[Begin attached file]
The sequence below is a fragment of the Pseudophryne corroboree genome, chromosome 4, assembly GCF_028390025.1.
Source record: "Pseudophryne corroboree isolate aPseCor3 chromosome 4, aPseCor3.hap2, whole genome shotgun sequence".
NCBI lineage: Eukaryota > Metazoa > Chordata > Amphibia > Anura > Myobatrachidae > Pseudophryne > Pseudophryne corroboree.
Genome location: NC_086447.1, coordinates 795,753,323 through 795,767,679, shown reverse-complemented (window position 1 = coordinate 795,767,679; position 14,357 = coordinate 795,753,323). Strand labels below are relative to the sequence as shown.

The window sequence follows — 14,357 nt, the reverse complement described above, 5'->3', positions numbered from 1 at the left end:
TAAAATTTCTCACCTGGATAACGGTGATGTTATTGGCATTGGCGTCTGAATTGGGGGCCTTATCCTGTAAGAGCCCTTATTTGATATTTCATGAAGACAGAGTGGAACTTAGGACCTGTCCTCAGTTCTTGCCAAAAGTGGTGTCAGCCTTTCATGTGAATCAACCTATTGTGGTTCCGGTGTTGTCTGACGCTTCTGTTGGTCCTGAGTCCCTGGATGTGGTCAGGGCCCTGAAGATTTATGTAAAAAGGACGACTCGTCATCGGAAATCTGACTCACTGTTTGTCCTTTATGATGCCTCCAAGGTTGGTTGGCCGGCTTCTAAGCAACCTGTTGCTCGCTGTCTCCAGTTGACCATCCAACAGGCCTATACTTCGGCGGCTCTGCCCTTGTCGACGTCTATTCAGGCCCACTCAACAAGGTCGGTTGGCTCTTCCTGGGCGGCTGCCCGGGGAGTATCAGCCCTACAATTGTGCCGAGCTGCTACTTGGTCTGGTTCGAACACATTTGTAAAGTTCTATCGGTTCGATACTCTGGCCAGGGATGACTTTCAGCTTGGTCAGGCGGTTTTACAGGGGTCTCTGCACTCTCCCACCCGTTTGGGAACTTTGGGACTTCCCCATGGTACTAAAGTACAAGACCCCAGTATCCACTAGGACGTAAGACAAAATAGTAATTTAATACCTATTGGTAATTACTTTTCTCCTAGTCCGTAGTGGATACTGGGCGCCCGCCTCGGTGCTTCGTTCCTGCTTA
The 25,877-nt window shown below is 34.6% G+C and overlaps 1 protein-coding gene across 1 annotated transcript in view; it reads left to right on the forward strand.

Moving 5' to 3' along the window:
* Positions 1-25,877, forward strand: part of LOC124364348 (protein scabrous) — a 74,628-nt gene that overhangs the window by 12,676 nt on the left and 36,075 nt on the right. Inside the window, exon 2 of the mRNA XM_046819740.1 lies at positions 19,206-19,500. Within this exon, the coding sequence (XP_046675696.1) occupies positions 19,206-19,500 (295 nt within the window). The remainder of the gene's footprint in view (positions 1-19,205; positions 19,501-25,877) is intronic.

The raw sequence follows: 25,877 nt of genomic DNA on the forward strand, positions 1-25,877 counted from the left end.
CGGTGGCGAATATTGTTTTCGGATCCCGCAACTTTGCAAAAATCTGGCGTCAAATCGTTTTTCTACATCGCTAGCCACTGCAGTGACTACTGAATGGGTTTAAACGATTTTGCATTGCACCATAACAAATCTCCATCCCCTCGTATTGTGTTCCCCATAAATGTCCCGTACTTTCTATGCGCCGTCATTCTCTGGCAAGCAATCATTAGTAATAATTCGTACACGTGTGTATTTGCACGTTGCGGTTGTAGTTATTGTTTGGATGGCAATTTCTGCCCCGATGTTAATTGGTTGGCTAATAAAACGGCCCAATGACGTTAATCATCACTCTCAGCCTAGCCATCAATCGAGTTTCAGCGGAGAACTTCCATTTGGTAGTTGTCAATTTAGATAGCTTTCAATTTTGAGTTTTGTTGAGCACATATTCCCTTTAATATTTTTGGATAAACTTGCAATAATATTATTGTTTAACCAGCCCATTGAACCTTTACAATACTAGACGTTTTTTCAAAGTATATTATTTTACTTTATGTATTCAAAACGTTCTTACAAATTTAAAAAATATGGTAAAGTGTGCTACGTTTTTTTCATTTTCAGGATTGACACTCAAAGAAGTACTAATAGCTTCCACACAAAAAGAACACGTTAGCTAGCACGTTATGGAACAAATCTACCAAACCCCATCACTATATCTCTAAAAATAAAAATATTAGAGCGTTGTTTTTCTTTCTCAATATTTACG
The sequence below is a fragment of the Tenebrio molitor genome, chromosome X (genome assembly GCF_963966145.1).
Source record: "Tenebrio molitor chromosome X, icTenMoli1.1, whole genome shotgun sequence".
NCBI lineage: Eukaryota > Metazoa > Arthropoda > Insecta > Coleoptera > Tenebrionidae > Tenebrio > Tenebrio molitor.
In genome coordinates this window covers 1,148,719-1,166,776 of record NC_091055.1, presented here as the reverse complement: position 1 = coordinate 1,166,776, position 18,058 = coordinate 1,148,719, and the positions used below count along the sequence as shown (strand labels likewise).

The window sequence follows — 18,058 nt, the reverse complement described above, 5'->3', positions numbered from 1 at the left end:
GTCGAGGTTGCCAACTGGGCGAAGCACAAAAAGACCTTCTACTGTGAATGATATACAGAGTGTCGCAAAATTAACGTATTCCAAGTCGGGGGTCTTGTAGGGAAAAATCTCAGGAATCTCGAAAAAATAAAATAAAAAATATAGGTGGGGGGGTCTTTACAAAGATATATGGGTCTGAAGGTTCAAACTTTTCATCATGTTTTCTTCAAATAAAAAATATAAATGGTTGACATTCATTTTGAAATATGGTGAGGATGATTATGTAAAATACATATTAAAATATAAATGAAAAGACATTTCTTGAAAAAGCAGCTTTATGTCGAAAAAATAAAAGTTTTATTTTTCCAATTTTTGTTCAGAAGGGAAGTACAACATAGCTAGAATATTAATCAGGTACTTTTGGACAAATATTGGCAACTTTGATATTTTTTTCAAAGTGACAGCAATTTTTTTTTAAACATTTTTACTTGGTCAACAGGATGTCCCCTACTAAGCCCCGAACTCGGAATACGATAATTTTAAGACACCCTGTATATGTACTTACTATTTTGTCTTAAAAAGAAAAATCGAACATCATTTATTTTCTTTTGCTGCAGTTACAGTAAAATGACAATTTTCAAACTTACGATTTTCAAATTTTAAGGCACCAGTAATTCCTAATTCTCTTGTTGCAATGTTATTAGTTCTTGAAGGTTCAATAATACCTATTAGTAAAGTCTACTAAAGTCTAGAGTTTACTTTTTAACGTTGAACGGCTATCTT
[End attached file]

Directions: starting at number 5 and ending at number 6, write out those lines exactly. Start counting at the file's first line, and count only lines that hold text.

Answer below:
The window sequence follows — 14,357 nt, the reverse complement described above, 5'->3', positions numbered from 1 at the left end:
TAAAATTTCTCACCTGGATAACGGTGATGTTATTGGCATTGGCGTCTGAATTGGGGGCCTTATCCTGTAAGAGCCCTTATTTGATATTTCATGAAGACAGAGTGGAACTTAGGACCTGTCCTCAGTTCTTGCCAAAAGTGGTGTCAGCCTTTCATGTGAATCAACCTATTGTGGTTCCGGTGTTGTCTGACGCTTCTGTTGGTCCTGAGTCCCTGGATGTGGTCAGGGCCCTGAAGATTTATGTAAAAAGGACGACTCGTCATCGGAAATCTGACTCACTGTTTGTCCTTTATGATGCCTCCAAGGTTGGTTGGCCGGCTTCTAAGCAACCTGTTGCTCGCTGTCTCCAGTTGACCATCCAACAGGCCTATACTTCGGCGGCTCTGCCCTTGTCGACGTCTATTCAGGCCCACTCAACAAGGTCGGTTGGCTCTTCCTGGGCGGCTGCCCGGGGAGTATCAGCCCTACAATTGTGCCGAGCTGCTACTTGGTCTGGTTCGAACACATTTGTAAAGTTCTATCGGTTCGATACTCTGGCCAGGGATGACTTTCAGCTTGGTCAGGCGGTTTTACAGGGGTCTCTGCACTCTCCCACCCGTTTGGGAACTTTGGGACTTCCCCATGGTACTAAAGTACAAGACCCCAGTATCCACTAGGACGTAAGACAAAATAGTAATTTAATACCTATTGGTAATTACTTTTCTCCTAGTCCGTAGTGGATACTGGGCGCCCGCCTCGGTGCTTCGTTCCTGCTTA